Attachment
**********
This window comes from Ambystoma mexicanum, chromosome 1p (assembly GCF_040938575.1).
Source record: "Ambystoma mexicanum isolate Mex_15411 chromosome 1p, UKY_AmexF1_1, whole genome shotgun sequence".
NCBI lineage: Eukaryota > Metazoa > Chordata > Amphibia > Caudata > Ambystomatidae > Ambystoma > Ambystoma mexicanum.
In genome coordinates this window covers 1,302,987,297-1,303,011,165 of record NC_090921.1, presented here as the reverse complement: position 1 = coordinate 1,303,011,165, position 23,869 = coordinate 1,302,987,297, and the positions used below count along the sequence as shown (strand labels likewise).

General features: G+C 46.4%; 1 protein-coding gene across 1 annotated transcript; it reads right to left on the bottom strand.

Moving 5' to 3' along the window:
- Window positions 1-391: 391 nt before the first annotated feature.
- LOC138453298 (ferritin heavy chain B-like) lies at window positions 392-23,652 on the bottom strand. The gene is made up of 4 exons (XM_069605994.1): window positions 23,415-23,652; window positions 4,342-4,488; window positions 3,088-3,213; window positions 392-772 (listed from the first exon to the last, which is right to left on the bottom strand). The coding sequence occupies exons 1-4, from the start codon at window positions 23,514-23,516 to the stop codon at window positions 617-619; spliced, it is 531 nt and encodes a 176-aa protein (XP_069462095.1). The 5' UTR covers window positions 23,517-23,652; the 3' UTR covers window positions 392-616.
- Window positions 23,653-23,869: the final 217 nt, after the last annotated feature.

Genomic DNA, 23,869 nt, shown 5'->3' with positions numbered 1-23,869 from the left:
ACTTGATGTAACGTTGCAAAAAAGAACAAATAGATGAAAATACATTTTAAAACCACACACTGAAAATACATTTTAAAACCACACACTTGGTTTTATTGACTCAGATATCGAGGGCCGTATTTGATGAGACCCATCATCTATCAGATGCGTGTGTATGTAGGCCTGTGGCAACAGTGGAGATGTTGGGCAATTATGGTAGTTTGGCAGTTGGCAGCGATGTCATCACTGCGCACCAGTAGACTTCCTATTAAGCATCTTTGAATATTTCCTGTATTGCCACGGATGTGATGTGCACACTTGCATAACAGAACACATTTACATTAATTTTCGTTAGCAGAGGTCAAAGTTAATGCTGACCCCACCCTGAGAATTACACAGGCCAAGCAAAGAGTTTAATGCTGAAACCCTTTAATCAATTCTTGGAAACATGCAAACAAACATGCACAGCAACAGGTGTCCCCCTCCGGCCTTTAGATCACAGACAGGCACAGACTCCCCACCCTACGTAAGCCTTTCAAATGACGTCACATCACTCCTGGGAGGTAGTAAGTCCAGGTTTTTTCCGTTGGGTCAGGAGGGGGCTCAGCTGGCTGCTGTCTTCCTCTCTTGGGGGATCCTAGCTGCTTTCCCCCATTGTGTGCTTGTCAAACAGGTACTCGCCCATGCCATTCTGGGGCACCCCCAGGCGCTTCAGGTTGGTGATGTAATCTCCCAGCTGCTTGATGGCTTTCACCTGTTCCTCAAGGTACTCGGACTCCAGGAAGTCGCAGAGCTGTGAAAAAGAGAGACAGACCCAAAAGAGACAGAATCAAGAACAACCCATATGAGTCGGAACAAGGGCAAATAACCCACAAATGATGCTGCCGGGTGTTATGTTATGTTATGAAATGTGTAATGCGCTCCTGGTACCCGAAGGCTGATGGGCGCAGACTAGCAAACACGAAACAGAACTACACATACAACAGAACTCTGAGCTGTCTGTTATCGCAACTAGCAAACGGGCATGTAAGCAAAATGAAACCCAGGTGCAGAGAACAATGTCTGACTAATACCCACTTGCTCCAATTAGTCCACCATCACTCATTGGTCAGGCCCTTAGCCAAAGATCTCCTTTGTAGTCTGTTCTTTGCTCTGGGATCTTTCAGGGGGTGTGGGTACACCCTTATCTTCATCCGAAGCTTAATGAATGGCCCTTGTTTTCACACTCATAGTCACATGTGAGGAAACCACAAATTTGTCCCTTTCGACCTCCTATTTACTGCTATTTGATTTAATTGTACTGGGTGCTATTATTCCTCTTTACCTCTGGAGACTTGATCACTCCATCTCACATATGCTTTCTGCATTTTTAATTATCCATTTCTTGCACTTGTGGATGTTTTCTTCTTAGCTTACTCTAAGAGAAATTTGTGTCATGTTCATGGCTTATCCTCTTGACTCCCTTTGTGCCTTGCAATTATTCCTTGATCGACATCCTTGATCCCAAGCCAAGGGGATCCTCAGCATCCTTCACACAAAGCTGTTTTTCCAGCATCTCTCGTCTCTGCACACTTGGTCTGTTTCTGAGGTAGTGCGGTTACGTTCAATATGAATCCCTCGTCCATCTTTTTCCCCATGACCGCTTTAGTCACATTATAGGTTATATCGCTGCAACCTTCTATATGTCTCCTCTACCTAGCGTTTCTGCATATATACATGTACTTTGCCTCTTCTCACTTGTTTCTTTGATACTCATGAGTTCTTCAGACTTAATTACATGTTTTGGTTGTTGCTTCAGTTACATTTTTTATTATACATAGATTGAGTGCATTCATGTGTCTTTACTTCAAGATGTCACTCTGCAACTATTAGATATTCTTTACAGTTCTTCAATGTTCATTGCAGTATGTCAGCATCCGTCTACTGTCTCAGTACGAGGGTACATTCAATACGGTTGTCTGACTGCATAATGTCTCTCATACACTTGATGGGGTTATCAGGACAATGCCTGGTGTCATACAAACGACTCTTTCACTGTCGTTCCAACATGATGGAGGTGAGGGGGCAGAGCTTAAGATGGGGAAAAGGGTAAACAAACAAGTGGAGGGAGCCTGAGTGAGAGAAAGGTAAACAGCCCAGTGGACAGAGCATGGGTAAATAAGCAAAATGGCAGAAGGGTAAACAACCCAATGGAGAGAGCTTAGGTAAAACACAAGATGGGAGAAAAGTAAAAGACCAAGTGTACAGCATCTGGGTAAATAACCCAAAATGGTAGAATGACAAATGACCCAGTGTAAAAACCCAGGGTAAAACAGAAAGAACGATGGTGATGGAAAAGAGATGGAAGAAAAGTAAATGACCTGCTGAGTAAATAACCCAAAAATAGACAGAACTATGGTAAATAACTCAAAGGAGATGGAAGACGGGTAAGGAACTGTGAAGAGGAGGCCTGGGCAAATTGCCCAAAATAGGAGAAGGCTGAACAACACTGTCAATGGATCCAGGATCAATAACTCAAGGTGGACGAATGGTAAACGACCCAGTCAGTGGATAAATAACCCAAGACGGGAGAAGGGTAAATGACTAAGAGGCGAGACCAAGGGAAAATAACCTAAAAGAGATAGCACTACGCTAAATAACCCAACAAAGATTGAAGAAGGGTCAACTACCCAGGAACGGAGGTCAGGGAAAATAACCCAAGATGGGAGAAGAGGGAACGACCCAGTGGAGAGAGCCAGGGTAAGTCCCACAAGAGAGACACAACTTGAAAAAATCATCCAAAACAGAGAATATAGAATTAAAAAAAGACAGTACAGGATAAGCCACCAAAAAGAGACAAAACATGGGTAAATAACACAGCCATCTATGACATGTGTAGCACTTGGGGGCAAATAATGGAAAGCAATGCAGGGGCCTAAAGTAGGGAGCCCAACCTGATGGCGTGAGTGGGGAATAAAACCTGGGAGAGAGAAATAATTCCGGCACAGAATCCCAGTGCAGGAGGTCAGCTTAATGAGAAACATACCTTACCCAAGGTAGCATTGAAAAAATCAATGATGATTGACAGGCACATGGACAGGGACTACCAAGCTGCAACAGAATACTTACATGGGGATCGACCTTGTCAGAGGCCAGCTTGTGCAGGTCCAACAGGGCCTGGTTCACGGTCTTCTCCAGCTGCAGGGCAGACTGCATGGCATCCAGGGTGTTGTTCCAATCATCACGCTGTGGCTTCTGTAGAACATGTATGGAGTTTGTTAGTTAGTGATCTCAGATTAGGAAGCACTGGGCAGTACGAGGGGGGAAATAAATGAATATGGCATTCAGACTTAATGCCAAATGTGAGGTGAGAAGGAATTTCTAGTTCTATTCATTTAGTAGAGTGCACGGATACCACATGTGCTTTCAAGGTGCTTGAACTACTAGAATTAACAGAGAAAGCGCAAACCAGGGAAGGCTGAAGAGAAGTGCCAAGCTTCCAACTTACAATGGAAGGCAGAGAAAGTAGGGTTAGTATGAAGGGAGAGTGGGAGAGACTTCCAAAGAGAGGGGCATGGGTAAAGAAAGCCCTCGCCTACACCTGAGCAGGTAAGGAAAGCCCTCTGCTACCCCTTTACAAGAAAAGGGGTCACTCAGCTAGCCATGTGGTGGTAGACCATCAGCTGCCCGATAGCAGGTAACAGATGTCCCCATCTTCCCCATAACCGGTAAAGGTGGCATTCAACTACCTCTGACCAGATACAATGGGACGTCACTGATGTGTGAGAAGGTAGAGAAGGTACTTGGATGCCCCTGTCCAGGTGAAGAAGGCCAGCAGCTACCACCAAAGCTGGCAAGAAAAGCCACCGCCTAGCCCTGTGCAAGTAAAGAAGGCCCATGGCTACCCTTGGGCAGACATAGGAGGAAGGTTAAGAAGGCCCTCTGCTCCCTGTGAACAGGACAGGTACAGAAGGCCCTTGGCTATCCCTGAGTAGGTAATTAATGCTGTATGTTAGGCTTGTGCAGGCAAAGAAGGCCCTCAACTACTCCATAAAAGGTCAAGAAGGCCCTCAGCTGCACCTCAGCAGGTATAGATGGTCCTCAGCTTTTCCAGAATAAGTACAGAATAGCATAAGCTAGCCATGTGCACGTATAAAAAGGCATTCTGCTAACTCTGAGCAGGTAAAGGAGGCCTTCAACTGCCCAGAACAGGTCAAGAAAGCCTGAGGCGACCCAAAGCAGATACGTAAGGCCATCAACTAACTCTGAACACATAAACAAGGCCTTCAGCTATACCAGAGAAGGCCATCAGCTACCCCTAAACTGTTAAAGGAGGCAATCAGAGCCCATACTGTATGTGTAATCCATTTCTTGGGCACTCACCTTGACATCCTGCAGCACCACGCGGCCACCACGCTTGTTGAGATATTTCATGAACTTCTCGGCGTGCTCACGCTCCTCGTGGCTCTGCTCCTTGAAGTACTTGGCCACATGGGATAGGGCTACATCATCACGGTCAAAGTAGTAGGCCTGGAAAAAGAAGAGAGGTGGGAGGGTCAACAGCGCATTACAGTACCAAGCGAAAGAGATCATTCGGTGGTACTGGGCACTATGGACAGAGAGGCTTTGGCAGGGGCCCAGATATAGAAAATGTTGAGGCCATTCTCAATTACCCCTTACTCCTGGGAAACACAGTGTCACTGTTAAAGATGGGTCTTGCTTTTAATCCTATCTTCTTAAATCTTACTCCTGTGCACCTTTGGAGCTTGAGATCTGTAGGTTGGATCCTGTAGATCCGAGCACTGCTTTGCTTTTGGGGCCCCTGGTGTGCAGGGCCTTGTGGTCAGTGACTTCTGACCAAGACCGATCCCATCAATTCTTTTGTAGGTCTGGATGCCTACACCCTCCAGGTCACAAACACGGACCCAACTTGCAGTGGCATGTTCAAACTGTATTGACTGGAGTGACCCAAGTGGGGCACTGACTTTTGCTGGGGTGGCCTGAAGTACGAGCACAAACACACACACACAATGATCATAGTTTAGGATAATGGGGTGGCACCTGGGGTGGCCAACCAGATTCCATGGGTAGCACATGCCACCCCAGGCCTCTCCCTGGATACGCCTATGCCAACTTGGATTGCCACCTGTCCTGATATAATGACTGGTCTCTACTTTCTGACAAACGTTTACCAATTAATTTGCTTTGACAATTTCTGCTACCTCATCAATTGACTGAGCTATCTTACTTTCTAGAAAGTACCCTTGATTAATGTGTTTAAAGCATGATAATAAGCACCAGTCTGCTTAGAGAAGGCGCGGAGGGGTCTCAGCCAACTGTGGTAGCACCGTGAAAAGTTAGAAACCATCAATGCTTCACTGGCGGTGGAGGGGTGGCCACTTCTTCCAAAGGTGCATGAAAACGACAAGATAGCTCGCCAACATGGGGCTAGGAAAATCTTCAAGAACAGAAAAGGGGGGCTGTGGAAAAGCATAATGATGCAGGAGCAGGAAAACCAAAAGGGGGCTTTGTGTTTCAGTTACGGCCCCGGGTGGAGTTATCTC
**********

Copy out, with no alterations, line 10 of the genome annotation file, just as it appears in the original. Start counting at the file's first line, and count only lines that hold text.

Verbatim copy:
Genomic DNA, 23,869 nt, shown 5'->3' with positions numbered 1-23,869 from the left: